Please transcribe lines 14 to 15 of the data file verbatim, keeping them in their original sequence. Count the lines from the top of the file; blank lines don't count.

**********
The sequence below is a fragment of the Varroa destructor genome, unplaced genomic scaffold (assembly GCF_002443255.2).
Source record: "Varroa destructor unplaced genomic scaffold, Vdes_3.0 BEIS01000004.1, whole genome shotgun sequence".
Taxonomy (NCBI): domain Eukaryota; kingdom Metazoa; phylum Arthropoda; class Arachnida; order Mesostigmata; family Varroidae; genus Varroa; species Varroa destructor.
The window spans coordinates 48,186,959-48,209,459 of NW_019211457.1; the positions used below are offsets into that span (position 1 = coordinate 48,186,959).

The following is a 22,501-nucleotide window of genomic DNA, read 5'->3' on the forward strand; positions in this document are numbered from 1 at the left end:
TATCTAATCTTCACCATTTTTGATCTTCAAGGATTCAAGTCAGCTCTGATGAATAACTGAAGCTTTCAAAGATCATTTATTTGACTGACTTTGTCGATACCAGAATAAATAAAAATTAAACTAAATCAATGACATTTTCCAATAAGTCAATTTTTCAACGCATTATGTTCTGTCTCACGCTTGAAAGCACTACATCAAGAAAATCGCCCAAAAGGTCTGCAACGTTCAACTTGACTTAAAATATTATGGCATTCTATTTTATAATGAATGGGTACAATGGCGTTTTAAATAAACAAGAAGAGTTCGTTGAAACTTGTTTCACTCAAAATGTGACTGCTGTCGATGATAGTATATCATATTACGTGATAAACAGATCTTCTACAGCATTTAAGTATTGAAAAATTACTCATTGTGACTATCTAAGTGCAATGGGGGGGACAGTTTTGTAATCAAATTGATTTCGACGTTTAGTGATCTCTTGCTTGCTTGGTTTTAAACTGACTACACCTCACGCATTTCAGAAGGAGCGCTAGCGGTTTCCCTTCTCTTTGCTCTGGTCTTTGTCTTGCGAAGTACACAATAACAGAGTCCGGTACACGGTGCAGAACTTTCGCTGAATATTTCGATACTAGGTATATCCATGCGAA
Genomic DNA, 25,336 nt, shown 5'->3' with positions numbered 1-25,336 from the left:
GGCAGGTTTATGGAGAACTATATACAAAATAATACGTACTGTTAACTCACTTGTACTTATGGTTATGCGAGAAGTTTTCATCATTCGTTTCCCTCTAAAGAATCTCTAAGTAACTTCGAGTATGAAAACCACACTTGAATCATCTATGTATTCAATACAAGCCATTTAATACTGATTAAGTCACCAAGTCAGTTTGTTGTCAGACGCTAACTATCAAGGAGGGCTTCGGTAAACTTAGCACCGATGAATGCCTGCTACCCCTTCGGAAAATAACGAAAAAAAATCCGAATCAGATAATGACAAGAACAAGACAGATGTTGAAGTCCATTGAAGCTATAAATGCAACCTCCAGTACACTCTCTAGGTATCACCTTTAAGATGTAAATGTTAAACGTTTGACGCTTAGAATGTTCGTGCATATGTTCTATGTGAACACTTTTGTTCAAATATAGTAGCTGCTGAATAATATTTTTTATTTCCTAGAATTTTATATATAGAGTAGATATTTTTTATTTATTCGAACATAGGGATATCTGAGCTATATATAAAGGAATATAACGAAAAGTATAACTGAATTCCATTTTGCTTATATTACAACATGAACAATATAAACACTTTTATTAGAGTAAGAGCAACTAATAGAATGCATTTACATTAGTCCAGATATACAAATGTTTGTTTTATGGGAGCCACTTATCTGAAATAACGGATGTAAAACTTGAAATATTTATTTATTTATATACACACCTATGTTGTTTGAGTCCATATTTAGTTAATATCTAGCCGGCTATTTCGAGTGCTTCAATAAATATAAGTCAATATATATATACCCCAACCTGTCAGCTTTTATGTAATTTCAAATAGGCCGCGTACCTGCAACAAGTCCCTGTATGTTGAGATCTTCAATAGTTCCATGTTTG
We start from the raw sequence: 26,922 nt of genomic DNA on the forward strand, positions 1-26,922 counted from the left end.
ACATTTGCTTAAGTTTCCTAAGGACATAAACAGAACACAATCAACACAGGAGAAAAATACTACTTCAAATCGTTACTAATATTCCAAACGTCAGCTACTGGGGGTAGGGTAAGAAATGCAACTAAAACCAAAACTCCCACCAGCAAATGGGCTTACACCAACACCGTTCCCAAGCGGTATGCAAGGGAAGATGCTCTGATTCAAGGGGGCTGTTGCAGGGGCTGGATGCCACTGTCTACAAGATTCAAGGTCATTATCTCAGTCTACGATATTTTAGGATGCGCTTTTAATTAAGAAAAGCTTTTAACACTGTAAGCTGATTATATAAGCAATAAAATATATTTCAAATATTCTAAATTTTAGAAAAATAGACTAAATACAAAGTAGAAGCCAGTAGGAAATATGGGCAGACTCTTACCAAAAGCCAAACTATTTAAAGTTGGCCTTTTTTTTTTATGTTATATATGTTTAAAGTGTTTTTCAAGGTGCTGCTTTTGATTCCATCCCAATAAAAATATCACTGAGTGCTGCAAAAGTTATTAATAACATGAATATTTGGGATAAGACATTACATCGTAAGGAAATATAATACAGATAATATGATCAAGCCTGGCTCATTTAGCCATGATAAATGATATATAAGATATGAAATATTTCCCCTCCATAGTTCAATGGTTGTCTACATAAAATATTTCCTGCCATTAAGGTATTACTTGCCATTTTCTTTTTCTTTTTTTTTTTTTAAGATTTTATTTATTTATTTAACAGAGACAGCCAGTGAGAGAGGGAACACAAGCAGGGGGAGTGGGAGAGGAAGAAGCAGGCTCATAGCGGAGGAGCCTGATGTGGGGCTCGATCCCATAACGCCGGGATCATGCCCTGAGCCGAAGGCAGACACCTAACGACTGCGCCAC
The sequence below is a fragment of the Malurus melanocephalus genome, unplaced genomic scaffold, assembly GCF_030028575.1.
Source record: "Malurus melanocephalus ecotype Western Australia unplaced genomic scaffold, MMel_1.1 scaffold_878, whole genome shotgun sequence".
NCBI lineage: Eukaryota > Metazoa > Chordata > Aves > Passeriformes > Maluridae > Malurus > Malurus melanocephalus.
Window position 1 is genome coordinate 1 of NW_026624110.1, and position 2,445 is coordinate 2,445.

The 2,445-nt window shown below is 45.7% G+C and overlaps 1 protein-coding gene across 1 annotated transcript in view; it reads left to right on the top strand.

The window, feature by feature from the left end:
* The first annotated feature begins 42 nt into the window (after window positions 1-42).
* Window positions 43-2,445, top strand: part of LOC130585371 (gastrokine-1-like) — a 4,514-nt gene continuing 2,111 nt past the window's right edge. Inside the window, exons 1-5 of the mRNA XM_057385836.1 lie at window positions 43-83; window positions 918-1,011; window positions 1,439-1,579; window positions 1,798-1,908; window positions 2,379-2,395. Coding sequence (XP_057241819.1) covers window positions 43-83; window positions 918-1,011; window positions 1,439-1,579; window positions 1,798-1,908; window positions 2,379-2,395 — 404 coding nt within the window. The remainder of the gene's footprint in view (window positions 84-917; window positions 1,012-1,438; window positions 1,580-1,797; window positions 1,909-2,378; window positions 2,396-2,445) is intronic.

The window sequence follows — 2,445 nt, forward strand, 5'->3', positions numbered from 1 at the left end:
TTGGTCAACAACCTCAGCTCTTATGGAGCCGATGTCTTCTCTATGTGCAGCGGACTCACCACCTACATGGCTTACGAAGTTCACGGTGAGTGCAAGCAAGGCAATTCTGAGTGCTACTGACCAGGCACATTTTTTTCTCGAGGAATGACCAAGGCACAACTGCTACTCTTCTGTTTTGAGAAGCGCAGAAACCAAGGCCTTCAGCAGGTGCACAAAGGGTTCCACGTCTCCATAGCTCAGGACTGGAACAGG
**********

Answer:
Window position 1 is genome coordinate 1 of NW_026624110.1, and position 2,445 is coordinate 2,445.

The 2,445-nt window shown below is 45.7% G+C and overlaps 1 protein-coding gene across 1 annotated transcript in view; it reads left to right on the top strand.